One in three Londoners was born overseas, but hiring foreign workers is still a red tape headache. So ease your pain with this simple advice guide
By Scott M James, Faegre Baker Daniels LLP
An international employee often presents a London-based company with the opportunity to add skills and expertise not offered in a local market. This proposition can raise immigration and special employment issues. In this first article, we look at the immigration issues, few of which are London-specific, given the national nature of immigration law.
Will immigration laws restrict the employee’s right to work?
Not all international employees will be subject to additional pre-employment immigration requirements. A worker’s nationality and personal circumstances will determine this. Citizens from one of the 30 countries of the European Economic Area, people with indefinite leave to remain (settlement) status, workers whose spouses or civil partners are subject to immigration control, and certain categories of students are all examples of non-British citizens who can work without any additional immigration control.
What must we do to hire an employee who needs immigration authorisation?
If the employee will be subject to pre-employment immigration control, the employee will probably have to qualify for immigration authorisation by accumulating sufficient points within specific criteria. These international workers most often fall into two of the points-based immigration categories: Tier 1 and Tier 2. The difference between these categories is significant. Any employer can hire a Tier 1 worker. Only employers licensed by UK Border Agency (UKBA) as a sponsor can employ a Tier 2 employee.
What does it take to become a sponsor?
To qualify as a sponsor licensed to employ Tier 2 workers, an employer must be based in the United Kingdom, understand its sponsorship duties and have internal systems in place to track, monitor and report to UKBA on its sponsored workers when certain trigger events occur.
Who are Tier 2 employees?
The two most popular Tier 2 sub-categories are Tier 2 (Intra-company Transfer) and Tier 2 (General). Only a worker employed outside the United Kingdom in your company’s international group for at least the past 12 months can qualify as an intra-company transfer. The Tier 2 (General) sub-category is available for international employees who may not have had any previous connection with your company. Generally, they will come to your attention by way of a recruitment search. Tier 2 (General) workers fall into yet two more groups: those who already have some form of immigration authorisation and can transition to your company’s employment readily and those who do not have any current immigration authorisation. To hire an international employee in the latter group can be problematic. UKBA has limited the number of people who can qualify for this category to 20,700 this year. To allocate these limited slots, UKBA created a new application procedure that requires a sponsor to make a detailed business case for hiring the international worker.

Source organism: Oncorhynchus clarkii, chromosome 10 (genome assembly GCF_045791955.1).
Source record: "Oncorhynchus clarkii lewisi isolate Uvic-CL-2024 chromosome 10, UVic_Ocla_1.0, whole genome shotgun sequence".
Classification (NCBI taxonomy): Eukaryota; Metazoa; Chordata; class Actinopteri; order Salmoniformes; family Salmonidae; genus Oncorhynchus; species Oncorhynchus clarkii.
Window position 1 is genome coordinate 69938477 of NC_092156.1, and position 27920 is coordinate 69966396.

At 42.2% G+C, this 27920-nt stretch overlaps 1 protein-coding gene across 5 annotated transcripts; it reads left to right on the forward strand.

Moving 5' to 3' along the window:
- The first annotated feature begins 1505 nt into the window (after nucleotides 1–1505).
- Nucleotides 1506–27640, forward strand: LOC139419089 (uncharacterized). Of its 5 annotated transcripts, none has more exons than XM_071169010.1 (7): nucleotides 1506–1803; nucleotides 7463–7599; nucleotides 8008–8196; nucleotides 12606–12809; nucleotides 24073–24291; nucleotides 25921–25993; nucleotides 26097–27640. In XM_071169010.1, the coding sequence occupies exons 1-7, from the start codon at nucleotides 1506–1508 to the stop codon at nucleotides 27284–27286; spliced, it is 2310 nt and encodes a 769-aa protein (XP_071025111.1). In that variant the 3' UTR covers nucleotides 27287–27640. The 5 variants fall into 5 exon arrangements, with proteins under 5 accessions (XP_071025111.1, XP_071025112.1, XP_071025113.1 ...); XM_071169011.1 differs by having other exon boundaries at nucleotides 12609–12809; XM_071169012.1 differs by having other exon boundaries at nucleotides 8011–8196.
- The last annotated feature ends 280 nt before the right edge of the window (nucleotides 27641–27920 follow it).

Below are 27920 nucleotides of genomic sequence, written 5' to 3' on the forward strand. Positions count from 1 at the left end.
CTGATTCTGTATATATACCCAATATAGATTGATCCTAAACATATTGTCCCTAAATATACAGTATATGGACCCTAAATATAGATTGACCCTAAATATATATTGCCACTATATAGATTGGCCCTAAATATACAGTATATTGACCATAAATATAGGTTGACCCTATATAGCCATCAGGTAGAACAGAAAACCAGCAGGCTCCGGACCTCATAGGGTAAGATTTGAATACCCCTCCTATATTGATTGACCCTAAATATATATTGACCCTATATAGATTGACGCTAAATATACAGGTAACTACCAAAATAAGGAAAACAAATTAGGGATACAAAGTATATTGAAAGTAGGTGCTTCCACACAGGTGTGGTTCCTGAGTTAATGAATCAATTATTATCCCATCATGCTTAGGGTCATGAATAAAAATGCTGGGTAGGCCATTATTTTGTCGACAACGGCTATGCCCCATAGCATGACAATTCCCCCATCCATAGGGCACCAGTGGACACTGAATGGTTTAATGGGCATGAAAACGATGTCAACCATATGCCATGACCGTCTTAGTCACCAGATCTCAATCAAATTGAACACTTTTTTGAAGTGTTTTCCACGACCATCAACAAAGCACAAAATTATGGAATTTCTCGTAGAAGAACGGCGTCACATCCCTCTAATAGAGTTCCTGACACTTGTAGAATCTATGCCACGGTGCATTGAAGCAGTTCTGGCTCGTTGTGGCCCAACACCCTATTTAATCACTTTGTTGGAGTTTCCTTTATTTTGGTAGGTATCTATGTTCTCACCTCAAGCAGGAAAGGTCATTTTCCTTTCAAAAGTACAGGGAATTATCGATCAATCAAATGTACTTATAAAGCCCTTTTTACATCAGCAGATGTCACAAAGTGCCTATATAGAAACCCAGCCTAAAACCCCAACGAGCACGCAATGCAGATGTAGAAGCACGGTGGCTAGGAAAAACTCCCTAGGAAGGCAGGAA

Who are Tier 1 employees?
Compared to an employer’s commitment required to hire a Tier 2 worker, finding an international worker who has or will qualify for Tier 1 status is great good fortune. The Tier 1 worker takes care of obtaining immigration authorisation without the employer’s involvement. Unfortunately however, the Tier 1 employee population is shrinking, and the scope for obtaining this status became more difficult earlier this year. The former Tier 1 (General) sub-category is now closed for new applicants, but people who previously qualified are still in the market. Some students may have Tier 1 (Post Study Work) status, but UKBA proposes to close this route. UKBA recently announced a new Tier 1 (Exceptional Talent) category. A maximum of 1,000 people will be able to qualify for this status this year but only after they have had their “world-leading” achievements or potential vetted by a designated body, such as the Royal Academy of Engineering.
Hiring an international employee can be a challenge for London companies, both large and small. Nevertheless, others are meeting this challenge because the rewards of bringing in talent from outside the UK market make it worthwhile.
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